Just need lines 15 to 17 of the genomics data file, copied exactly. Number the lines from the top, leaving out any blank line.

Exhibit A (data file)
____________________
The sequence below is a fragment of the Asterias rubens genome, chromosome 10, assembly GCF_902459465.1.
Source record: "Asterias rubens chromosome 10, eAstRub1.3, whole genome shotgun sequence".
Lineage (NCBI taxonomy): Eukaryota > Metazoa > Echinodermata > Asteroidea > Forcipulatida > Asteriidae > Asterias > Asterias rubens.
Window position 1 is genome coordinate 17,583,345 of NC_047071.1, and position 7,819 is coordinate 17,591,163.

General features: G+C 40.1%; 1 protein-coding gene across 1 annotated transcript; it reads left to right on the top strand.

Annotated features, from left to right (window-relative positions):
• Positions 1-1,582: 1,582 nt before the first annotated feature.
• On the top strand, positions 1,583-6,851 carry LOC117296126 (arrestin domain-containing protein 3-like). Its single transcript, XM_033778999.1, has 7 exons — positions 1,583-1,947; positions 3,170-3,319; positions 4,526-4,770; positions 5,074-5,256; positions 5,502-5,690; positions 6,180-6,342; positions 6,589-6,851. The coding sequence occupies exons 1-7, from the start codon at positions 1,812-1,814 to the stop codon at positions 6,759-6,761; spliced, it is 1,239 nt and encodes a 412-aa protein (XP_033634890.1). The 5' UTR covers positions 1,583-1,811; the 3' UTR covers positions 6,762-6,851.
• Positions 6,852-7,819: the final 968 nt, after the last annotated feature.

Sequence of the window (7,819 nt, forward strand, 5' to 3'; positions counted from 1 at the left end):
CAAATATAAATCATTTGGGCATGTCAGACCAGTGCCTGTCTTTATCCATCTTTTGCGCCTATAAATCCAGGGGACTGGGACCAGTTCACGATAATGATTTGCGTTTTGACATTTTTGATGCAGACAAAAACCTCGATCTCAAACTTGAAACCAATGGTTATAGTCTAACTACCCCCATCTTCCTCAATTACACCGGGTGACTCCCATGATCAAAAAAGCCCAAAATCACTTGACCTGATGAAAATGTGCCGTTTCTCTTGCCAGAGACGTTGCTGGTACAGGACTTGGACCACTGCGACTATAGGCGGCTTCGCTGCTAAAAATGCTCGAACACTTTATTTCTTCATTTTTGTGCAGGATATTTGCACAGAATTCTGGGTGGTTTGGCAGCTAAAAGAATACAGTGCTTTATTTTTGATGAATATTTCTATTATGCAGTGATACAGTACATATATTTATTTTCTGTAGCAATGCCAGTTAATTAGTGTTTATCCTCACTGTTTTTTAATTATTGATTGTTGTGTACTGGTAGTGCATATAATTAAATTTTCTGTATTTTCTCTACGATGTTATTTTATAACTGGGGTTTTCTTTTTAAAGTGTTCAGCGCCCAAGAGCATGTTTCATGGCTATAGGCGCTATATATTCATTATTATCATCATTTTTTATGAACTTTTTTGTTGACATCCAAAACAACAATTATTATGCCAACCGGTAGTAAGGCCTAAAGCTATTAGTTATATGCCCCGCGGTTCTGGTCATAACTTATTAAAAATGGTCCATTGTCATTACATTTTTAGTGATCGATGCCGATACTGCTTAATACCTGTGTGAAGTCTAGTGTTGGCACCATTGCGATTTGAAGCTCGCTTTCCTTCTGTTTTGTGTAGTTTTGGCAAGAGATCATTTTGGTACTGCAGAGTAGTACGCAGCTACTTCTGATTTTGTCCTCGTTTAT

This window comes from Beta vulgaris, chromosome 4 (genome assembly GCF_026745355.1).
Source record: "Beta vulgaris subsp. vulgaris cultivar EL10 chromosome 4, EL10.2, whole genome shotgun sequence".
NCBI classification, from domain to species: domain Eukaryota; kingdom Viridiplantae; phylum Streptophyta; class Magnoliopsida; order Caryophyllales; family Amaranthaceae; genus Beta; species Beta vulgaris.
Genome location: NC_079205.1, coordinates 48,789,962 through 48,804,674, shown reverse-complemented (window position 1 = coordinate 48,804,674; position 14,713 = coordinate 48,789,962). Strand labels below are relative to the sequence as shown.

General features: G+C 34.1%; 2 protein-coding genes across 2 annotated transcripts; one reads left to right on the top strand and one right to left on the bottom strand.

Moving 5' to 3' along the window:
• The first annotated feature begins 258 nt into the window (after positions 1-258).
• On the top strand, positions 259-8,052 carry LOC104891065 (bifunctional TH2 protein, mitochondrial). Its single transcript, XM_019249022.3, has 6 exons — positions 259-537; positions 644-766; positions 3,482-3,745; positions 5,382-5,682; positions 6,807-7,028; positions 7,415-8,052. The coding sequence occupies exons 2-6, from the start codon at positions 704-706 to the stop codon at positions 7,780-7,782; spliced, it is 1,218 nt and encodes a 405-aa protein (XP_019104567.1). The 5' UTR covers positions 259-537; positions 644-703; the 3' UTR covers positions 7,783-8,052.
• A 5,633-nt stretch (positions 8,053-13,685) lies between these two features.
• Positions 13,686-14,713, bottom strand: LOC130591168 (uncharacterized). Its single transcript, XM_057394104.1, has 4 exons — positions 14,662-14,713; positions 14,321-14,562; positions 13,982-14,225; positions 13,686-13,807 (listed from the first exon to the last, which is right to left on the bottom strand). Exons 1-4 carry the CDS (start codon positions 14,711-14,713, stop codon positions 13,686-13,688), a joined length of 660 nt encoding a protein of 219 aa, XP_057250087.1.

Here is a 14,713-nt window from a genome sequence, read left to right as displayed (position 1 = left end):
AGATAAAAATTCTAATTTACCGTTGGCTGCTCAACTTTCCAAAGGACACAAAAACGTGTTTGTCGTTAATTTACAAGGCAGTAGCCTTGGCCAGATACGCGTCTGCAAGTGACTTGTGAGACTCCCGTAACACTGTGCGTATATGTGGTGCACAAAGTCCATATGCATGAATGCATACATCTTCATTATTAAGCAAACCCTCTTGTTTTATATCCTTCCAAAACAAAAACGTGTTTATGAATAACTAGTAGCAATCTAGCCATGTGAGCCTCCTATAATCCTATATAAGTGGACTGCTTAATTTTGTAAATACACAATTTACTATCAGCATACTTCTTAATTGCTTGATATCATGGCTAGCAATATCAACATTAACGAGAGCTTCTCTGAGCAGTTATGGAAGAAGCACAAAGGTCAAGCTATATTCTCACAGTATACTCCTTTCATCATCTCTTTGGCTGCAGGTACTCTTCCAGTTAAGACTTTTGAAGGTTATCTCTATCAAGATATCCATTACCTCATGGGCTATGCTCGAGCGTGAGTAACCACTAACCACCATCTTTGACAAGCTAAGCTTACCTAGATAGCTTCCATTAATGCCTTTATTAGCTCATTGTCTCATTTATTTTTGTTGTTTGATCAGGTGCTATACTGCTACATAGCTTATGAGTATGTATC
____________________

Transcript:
Genome location: NC_079205.1, coordinates 48,789,962 through 48,804,674, shown reverse-complemented (window position 1 = coordinate 48,804,674; position 14,713 = coordinate 48,789,962). Strand labels below are relative to the sequence as shown.

General features: G+C 34.1%; 2 protein-coding genes across 2 annotated transcripts; one reads left to right on the top strand and one right to left on the bottom strand.

Moving 5' to 3' along the window: